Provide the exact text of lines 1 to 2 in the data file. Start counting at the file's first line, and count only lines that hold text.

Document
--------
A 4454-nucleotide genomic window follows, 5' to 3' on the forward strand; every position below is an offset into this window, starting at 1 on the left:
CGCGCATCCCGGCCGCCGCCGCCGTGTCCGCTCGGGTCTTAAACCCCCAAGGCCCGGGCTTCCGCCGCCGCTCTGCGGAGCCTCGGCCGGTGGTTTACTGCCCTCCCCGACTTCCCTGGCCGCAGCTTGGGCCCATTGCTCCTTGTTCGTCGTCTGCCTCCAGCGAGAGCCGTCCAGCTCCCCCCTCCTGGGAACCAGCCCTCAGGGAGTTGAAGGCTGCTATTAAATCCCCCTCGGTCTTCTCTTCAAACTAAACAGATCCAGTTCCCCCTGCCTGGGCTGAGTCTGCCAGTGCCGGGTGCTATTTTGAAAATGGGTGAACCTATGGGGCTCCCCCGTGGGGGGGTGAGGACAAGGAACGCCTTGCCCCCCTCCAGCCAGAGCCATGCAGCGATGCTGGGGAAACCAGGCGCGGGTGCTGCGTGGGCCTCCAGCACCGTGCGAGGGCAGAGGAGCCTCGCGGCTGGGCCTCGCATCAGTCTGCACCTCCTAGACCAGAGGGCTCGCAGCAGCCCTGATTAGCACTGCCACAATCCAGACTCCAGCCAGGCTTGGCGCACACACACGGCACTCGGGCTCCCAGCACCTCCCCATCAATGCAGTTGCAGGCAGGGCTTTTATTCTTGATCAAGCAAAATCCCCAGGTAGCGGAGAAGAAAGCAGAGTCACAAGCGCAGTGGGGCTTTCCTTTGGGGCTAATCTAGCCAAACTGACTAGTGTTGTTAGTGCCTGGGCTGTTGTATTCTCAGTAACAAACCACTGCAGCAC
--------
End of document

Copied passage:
A 4454-nucleotide genomic window follows, 5' to 3' on the forward strand; every position below is an offset into this window, starting at 1 on the left:
CGCGCATCCCGGCCGCCGCCGCCGTGTCCGCTCGGGTCTTAAACCCCCAAGGCCCGGGCTTCCGCCGCCGCTCTGCGGAGCCTCGGCCGGTGGTTTACTGCCCTCCCCGACTTCCCTGGCCGCAGCTTGGGCCCATTGCTCCTTGTTCGTCGTCTGCCTCCAGCGAGAGCCGTCCAGCTCCCCCCTCCTGGGAACCAGCCCTCAGGGAGTTGAAGGCTGCTATTAAATCCCCCTCGGTCTTCTCTTCAAACTAAACAGATCCAGTTCCCCCTGCCTGGGCTGAGTCTGCCAGTGCCGGGTGCTATTTTGAAAATGGGTGAACCTATGGGGCTCCCCCGTGGGGGGGTGAGGACAAGGAACGCCTTGCCCCCCTCCAGCCAGAGCCATGCAGCGATGCTGGGGAAACCAGGCGCGGGTGCTGCGTGGGCCTCCAGCACCGTGCGAGGGCAGAGGAGCCTCGCGGCTGGGCCTCGCATCAGTCTGCACCTCCTAGACCAGAGGGCTCGCAGCAGCCCTGATTAGCACTGCCACAATCCAGACTCCAGCCAGGCTTGGCGCACACACACGGCACTCGGGCTCCCAGCACCTCCCCATCAATGCAGTTGCAGGCAGGGCTTTTATTCTTGATCAAGCAAAATCCCCAGGTAGCGGAGAAGAAAGCAGAGTCACAAGCGCAGTGGGGCTTTCCTTTGGGGCTAATCTAGCCAAACTGACTAGTGTTGTTAGTGCCTGGGCTGTTGTATTCTCAGTAACAAACCACTGCAGCAC